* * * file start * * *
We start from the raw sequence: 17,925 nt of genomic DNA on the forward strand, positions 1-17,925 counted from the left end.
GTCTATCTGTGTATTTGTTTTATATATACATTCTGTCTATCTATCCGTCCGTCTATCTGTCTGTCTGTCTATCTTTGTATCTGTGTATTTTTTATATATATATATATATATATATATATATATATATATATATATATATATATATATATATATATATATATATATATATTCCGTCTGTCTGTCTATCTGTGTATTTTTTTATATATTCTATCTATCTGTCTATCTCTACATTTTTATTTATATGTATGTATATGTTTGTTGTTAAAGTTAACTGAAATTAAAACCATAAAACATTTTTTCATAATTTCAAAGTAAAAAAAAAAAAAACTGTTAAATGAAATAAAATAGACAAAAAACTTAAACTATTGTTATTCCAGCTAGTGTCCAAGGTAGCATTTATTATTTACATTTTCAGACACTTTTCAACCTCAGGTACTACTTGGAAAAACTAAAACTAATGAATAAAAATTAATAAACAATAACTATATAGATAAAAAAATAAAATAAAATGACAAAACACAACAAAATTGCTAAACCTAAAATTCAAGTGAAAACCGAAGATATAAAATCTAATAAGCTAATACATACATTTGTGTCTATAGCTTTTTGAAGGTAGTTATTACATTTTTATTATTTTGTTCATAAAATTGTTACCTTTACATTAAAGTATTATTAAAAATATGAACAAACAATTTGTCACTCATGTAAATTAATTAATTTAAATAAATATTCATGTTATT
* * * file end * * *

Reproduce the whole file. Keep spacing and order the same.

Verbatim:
We start from the raw sequence: 17,925 nt of genomic DNA on the forward strand, positions 1-17,925 counted from the left end.
GTCTATCTGTGTATTTGTTTTATATATACATTCTGTCTATCTATCCGTCCGTCTATCTGTCTGTCTGTCTATCTTTGTATCTGTGTATTTTTTATATATATATATATATATATATATATATATATATATATATATATATATATATATATATATATATATATATATATATTCCGTCTGTCTGTCTATCTGTGTATTTTTTTATATATTCTATCTATCTGTCTATCTCTACATTTTTATTTATATGTATGTATATGTTTGTTGTTAAAGTTAACTGAAATTAAAACCATAAAACATTTTTTCATAATTTCAAAGTAAAAAAAAAAAAAACTGTTAAATGAAATAAAATAGACAAAAAACTTAAACTATTGTTATTCCAGCTAGTGTCCAAGGTAGCATTTATTATTTACATTTTCAGACACTTTTCAACCTCAGGTACTACTTGGAAAAACTAAAACTAATGAATAAAAATTAATAAACAATAACTATATAGATAAAAAAATAAAATAAAATGACAAAACACAACAAAATTGCTAAACCTAAAATTCAAGTGAAAACCGAAGATATAAAATCTAATAAGCTAATACATACATTTGTGTCTATAGCTTTTTGAAGGTAGTTATTACATTTTTATTATTTTGTTCATAAAATTGTTACCTTTACATTAAAGTATTATTAAAAATATGAACAAACAATTTGTCACTCATGTAAATTAATTAATTTAAATAAATATTCATGTTATT